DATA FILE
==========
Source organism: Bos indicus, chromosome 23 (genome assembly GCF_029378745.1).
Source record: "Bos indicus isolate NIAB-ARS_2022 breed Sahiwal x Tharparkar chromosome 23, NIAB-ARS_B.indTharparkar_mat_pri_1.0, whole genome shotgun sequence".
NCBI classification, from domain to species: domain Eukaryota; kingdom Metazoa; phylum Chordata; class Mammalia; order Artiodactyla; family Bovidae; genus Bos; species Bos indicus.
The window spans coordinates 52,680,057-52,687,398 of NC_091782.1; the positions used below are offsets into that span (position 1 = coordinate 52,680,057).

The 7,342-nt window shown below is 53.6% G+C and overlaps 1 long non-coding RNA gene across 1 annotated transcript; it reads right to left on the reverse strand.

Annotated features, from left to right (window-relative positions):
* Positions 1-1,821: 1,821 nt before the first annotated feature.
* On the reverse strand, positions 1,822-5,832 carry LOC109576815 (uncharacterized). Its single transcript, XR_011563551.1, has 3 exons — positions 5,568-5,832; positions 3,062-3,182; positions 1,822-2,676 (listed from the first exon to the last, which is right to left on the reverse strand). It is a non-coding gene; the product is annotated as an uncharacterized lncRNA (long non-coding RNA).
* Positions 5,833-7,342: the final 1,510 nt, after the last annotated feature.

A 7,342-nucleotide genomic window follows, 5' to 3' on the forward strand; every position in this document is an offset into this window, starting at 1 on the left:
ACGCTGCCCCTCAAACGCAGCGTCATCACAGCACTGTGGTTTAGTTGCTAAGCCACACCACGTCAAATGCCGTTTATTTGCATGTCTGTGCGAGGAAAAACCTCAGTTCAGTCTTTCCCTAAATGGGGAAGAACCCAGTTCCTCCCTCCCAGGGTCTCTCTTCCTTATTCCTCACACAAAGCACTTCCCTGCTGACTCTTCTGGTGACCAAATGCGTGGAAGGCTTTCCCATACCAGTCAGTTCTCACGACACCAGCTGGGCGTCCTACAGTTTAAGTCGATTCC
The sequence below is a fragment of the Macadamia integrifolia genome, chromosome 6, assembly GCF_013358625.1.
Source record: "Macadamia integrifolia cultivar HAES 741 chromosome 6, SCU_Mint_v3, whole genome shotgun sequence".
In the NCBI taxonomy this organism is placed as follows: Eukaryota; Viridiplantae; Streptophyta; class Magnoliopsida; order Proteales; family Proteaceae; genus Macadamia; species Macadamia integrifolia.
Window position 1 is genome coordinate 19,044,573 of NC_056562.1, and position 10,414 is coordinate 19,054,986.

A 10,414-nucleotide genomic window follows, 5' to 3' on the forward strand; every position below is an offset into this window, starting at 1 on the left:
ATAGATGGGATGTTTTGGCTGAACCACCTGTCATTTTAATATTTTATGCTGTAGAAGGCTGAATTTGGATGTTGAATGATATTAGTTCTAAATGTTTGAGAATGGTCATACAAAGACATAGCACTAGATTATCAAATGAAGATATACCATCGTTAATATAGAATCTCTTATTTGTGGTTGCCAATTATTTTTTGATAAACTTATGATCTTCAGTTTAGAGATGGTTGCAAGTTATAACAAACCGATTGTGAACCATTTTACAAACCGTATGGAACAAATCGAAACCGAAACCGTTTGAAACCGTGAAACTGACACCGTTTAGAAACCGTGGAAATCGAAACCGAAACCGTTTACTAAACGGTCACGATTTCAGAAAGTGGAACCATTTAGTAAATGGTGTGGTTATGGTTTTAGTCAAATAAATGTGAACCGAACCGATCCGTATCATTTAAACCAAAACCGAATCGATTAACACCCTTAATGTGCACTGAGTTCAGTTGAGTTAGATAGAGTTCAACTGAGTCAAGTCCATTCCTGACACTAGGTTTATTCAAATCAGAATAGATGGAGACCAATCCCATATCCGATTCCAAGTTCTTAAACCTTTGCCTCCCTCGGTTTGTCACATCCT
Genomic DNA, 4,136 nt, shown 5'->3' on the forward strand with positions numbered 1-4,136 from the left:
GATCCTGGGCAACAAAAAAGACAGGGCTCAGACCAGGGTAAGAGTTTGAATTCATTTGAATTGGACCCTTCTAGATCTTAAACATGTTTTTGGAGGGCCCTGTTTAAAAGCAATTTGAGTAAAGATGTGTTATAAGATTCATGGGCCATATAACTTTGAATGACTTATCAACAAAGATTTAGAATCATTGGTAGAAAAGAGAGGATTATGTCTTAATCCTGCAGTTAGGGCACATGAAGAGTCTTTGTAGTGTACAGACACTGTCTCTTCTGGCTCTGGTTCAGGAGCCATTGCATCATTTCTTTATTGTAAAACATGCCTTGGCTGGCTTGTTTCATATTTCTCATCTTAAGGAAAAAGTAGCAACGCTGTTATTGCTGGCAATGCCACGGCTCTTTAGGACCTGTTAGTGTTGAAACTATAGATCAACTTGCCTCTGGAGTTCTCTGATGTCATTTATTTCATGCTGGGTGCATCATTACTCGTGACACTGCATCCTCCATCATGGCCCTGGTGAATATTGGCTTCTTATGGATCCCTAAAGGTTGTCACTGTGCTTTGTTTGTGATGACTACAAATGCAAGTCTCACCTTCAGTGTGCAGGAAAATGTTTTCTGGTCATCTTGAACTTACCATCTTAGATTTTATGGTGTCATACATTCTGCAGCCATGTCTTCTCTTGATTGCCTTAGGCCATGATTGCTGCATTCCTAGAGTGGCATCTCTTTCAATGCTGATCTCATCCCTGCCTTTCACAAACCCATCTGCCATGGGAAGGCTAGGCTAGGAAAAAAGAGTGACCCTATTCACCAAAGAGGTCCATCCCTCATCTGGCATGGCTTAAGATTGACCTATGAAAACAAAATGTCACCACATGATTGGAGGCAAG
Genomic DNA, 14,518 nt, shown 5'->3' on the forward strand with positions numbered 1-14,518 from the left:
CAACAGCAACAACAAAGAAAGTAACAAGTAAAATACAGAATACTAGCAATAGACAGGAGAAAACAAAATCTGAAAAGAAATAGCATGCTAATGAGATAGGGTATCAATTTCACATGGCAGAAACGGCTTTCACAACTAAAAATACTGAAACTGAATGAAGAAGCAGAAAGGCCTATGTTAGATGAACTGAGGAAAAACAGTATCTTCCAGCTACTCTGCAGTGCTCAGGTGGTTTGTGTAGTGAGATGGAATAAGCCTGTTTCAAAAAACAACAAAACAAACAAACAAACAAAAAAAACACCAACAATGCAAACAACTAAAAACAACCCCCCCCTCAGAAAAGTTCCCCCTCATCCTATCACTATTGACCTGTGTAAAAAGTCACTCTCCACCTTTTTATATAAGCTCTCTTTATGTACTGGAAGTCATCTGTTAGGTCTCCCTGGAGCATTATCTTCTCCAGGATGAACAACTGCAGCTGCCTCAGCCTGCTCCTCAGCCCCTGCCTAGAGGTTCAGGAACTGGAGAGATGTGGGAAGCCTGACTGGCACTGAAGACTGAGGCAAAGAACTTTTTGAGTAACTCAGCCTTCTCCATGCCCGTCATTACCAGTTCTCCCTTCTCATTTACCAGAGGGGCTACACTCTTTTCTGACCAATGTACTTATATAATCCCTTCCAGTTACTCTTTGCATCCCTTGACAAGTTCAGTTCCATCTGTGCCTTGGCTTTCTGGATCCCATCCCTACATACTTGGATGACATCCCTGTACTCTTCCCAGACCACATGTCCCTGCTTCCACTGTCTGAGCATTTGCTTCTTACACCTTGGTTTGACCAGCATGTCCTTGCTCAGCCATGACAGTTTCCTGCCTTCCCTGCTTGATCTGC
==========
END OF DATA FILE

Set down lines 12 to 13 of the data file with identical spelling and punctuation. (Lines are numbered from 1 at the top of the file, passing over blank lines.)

The sequence below is a fragment of the Macadamia integrifolia genome, chromosome 6, assembly GCF_013358625.1.
Source record: "Macadamia integrifolia cultivar HAES 741 chromosome 6, SCU_Mint_v3, whole genome shotgun sequence".